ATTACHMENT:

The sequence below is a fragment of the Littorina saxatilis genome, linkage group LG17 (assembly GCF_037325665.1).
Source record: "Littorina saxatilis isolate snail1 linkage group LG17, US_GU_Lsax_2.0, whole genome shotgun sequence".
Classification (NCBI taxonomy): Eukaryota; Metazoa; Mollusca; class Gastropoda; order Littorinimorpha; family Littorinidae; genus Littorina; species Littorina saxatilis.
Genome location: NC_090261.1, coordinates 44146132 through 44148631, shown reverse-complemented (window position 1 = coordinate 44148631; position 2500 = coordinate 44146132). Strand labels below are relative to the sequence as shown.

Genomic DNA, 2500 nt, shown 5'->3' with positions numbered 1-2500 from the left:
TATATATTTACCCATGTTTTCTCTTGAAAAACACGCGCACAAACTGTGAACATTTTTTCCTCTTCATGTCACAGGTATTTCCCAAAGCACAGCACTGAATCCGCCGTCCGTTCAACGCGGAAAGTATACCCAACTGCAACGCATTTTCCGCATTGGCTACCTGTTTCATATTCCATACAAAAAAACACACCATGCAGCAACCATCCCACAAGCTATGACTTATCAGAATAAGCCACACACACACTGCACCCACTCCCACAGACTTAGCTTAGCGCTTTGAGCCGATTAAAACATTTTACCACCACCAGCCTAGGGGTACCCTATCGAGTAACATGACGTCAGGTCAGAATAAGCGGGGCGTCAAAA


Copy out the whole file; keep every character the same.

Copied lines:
The sequence below is a fragment of the Littorina saxatilis genome, linkage group LG17 (assembly GCF_037325665.1).
Source record: "Littorina saxatilis isolate snail1 linkage group LG17, US_GU_Lsax_2.0, whole genome shotgun sequence".
Classification (NCBI taxonomy): Eukaryota; Metazoa; Mollusca; class Gastropoda; order Littorinimorpha; family Littorinidae; genus Littorina; species Littorina saxatilis.
Genome location: NC_090261.1, coordinates 44146132 through 44148631, shown reverse-complemented (window position 1 = coordinate 44148631; position 2500 = coordinate 44146132). Strand labels below are relative to the sequence as shown.

Genomic DNA, 2500 nt, shown 5'->3' with positions numbered 1-2500 from the left:
TATATATTTACCCATGTTTTCTCTTGAAAAACACGCGCACAAACTGTGAACATTTTTTCCTCTTCATGTCACAGGTATTTCCCAAAGCACAGCACTGAATCCGCCGTCCGTTCAACGCGGAAAGTATACCCAACTGCAACGCATTTTCCGCATTGGCTACCTGTTTCATATTCCATACAAAAAAACACACCATGCAGCAACCATCCCACAAGCTATGACTTATCAGAATAAGCCACACACACACTGCACCCACTCCCACAGACTTAGCTTAGCGCTTTGAGCCGATTAAAACATTTTACCACCACCAGCCTAGGGGTACCCTATCGAGTAACATGACGTCAGGTCAGAATAAGCGGGGCGTCAAAA